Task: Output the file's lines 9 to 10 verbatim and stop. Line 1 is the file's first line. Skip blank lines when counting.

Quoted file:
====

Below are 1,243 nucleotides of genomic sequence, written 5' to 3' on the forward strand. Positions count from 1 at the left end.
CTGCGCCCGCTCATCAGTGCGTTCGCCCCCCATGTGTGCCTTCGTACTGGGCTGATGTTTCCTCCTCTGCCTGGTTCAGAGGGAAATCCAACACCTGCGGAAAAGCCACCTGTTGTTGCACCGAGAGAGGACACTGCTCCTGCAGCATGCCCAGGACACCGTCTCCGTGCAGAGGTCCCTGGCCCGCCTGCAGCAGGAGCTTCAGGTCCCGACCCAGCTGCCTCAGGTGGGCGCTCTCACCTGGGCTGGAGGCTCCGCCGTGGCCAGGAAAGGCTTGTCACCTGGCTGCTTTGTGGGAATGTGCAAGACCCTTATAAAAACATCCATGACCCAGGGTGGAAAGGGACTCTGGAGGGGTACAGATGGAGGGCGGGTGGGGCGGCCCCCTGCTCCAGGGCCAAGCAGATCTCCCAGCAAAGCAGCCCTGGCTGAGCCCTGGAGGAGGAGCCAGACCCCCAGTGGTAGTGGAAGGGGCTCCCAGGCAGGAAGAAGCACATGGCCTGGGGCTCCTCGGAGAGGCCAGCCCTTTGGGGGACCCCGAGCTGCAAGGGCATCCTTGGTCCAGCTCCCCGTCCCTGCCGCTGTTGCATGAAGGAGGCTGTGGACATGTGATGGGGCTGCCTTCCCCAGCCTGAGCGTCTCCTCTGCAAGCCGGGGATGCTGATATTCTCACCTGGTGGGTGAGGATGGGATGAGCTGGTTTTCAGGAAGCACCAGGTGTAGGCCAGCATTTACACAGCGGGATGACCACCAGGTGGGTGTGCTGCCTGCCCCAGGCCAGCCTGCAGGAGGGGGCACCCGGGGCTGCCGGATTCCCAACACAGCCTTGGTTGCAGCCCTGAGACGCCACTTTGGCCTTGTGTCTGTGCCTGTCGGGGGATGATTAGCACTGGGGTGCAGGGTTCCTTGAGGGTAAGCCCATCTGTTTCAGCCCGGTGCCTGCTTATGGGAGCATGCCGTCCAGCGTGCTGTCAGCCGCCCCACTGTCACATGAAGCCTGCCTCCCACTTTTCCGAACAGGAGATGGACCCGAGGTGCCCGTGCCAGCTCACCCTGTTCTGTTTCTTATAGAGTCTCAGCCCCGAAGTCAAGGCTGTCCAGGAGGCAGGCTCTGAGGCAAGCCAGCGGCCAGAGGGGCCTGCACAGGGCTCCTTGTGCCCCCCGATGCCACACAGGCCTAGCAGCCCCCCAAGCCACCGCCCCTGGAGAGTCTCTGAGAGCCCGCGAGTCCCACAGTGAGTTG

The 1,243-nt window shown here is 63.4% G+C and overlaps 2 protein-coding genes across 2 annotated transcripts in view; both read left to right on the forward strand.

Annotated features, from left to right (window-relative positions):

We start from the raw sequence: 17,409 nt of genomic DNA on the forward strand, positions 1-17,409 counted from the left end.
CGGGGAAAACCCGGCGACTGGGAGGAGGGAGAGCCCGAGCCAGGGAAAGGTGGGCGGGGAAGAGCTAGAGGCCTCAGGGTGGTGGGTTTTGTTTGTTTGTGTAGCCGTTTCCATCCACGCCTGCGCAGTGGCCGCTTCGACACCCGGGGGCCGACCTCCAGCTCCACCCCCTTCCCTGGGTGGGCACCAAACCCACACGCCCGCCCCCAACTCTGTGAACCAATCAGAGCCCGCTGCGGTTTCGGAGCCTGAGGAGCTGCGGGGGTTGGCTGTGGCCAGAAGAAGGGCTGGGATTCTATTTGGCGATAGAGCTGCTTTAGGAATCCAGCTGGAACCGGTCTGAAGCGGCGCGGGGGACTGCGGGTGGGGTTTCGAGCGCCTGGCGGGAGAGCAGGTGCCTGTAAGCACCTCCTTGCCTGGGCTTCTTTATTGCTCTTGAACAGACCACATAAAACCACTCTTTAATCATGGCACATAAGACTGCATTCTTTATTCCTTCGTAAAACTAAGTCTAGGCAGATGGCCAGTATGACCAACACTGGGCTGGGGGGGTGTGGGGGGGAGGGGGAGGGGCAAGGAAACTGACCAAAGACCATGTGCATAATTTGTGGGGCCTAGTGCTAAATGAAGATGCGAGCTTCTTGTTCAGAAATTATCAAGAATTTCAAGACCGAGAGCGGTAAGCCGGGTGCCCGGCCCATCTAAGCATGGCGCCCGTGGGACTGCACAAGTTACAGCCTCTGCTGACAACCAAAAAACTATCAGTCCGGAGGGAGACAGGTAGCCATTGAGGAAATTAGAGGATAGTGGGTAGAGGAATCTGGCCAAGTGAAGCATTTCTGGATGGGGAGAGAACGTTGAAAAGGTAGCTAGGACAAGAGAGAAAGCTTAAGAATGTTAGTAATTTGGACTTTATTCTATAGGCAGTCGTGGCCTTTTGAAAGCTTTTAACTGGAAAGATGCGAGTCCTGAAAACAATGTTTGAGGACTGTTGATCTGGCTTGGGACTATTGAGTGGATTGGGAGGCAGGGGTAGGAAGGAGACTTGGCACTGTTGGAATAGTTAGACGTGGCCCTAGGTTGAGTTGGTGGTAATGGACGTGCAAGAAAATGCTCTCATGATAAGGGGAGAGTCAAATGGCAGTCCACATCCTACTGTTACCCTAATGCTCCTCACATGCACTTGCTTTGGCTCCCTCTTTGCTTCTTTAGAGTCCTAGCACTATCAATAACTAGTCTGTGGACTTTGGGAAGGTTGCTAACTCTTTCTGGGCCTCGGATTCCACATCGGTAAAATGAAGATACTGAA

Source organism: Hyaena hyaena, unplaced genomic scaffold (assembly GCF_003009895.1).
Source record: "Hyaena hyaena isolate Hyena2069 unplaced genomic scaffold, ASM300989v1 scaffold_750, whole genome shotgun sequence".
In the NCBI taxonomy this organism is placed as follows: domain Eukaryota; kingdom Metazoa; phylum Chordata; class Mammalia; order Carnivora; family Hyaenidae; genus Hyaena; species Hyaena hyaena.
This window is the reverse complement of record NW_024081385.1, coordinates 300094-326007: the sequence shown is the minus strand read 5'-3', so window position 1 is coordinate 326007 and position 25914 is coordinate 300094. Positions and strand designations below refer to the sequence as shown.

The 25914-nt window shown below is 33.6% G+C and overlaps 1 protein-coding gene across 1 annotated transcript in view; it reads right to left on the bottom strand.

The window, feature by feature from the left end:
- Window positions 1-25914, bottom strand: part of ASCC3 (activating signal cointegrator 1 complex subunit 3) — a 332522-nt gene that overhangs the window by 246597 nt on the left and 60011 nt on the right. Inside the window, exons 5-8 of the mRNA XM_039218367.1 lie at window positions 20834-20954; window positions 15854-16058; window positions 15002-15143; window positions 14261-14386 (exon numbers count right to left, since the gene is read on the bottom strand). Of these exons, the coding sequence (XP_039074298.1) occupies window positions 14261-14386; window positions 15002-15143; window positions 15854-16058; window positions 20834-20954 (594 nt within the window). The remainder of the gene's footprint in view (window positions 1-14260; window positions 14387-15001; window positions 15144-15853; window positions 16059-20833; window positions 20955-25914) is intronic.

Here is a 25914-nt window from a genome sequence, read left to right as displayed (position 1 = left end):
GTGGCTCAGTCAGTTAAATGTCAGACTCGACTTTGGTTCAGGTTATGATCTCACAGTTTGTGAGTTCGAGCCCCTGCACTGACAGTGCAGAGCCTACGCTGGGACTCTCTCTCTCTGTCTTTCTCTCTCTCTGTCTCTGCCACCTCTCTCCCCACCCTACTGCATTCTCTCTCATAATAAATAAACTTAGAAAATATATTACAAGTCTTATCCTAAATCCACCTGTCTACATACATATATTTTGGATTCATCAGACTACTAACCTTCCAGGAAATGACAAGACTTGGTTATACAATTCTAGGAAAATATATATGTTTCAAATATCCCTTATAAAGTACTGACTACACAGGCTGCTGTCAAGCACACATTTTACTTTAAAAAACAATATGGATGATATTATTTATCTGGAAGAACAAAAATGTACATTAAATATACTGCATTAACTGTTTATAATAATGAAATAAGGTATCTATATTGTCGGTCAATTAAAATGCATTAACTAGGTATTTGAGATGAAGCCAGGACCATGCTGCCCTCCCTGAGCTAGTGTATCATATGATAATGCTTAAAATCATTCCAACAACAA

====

In the NCBI taxonomy this organism is placed as follows: domain Eukaryota; kingdom Metazoa; phylum Chordata; class Mammalia; order Carnivora; family Hyaenidae; genus Hyaena; species Hyaena hyaena.
This window is the reverse complement of record NW_024081385.1, coordinates 300094-326007: the sequence shown is the minus strand read 5'-3', so window position 1 is coordinate 326007 and position 25914 is coordinate 300094. Positions and strand designations below refer to the sequence as shown.